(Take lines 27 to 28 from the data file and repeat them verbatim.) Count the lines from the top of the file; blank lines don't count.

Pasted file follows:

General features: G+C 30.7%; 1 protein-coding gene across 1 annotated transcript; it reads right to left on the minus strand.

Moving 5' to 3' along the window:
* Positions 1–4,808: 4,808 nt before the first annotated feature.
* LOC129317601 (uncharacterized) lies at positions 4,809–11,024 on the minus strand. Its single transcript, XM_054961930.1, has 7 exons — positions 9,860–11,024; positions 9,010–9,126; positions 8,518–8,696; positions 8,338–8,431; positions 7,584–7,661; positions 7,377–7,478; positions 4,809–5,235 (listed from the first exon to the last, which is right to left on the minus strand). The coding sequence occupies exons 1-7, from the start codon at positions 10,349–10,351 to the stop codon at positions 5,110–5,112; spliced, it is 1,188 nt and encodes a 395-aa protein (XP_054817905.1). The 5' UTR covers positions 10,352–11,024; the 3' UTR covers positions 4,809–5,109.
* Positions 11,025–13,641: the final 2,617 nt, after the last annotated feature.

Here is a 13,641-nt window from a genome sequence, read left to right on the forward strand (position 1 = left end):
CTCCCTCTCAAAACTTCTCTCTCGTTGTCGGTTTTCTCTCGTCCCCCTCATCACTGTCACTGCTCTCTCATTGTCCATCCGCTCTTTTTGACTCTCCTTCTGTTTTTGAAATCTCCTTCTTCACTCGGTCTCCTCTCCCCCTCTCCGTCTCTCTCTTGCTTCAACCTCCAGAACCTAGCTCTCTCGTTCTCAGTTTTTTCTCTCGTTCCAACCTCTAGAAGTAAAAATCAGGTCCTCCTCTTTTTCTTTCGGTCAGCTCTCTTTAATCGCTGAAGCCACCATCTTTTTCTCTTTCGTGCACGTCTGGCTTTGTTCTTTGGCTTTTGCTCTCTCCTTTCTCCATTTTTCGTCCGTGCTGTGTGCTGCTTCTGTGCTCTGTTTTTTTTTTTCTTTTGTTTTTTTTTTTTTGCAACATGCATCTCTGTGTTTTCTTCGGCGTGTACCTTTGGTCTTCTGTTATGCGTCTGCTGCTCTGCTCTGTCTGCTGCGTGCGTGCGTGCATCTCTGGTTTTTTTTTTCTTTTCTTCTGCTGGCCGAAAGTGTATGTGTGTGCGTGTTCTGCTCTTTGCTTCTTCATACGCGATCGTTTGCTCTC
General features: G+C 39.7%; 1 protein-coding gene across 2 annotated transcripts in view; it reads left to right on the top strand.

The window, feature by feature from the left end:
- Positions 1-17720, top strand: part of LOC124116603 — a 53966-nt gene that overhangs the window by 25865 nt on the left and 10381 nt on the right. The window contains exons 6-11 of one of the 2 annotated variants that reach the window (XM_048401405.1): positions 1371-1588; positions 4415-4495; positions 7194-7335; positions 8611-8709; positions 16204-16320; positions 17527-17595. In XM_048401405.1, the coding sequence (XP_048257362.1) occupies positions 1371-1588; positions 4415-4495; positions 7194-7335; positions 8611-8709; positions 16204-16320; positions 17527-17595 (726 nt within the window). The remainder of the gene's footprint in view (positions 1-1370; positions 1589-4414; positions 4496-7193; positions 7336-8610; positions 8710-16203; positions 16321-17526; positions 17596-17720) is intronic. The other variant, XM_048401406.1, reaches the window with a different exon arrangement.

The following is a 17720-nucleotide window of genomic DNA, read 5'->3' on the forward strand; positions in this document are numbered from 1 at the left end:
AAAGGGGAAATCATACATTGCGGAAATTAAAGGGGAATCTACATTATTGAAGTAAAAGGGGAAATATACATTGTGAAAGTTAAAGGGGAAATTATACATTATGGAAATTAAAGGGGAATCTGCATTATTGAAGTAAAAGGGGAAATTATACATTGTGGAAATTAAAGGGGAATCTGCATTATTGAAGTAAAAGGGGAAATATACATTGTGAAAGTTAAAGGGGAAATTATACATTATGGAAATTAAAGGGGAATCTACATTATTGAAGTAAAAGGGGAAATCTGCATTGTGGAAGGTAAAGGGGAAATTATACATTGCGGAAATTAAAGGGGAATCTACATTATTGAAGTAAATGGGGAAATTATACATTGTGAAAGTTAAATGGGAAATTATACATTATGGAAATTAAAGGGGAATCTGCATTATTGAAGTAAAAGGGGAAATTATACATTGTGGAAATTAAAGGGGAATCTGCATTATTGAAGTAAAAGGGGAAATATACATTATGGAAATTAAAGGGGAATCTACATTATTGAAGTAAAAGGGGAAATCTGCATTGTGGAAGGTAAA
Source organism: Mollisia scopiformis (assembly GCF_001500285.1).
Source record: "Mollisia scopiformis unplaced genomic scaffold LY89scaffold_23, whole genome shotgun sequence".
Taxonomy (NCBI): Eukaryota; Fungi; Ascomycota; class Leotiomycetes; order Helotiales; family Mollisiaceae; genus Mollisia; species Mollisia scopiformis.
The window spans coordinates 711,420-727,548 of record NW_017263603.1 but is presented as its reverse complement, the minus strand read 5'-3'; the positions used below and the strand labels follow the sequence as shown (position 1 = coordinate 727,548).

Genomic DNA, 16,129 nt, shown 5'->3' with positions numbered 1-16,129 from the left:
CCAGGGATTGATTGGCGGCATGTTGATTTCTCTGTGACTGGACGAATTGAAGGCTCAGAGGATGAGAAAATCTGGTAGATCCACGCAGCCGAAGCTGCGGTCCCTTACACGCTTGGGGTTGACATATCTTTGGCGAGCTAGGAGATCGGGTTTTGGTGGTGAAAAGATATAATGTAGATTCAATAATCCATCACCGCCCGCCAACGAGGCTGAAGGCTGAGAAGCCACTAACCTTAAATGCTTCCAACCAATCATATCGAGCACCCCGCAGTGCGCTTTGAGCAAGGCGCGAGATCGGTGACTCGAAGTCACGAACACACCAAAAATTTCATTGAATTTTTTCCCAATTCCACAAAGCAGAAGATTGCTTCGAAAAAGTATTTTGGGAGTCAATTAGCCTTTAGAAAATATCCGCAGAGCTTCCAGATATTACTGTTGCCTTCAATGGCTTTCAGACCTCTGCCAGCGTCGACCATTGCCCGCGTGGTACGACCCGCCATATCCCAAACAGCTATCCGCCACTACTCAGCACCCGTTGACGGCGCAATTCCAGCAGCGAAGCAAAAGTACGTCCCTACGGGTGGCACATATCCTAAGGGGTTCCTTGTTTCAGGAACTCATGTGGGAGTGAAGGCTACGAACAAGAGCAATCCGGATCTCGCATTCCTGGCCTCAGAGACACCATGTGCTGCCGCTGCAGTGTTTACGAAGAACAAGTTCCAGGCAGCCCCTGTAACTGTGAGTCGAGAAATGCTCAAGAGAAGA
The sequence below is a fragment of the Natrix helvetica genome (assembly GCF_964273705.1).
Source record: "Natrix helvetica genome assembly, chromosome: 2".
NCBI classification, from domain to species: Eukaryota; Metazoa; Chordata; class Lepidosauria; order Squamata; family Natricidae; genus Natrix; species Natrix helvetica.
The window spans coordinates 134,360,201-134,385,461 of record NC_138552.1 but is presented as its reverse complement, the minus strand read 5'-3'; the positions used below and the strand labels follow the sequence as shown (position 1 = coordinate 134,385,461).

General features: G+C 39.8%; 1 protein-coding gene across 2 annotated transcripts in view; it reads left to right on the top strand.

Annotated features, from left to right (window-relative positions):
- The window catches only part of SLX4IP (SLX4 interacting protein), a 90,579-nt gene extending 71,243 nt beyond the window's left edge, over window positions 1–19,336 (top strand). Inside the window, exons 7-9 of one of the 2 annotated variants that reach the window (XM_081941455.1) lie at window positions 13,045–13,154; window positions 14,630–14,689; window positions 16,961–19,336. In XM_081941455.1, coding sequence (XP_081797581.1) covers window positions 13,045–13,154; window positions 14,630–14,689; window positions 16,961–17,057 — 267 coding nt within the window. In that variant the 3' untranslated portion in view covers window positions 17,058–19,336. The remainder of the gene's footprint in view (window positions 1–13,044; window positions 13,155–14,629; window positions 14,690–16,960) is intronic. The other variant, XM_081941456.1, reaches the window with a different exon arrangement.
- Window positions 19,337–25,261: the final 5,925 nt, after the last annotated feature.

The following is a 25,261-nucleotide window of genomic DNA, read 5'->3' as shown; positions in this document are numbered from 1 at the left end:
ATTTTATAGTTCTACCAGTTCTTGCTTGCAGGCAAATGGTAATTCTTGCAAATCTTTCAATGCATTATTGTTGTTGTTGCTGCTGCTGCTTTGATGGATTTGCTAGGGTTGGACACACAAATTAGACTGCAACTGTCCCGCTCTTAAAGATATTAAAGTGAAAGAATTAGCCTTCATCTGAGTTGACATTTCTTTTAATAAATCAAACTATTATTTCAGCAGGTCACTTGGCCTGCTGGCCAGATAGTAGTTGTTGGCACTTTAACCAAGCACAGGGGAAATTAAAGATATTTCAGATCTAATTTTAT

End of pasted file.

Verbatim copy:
The following is a 25,261-nucleotide window of genomic DNA, read 5'->3' as shown; positions in this document are numbered from 1 at the left end:
ATTTTATAGTTCTACCAGTTCTTGCTTGCAGGCAAATGGTAATTCTTGCAAATCTTTCAATGCATTATTGTTGTTGTTGCTGCTGCTGCTTTGATGGATTTGCTAGGGTTGGACACACAAATTAGACTGCAACTGTCCCGCTCTTAAAGATATTAAAGTGAAAGAATTAGCCTTCATCTGAGTTGACATTTCTTTTAATAAATCAAACTATTATTTCAGCAGGTCACTTGGCCTGCTGGCCAGATAGTAGTTGTTGGCACTTTAACCAAGCACAGGGGAAATTAAAGATATTTCAGATCTAATTTTAT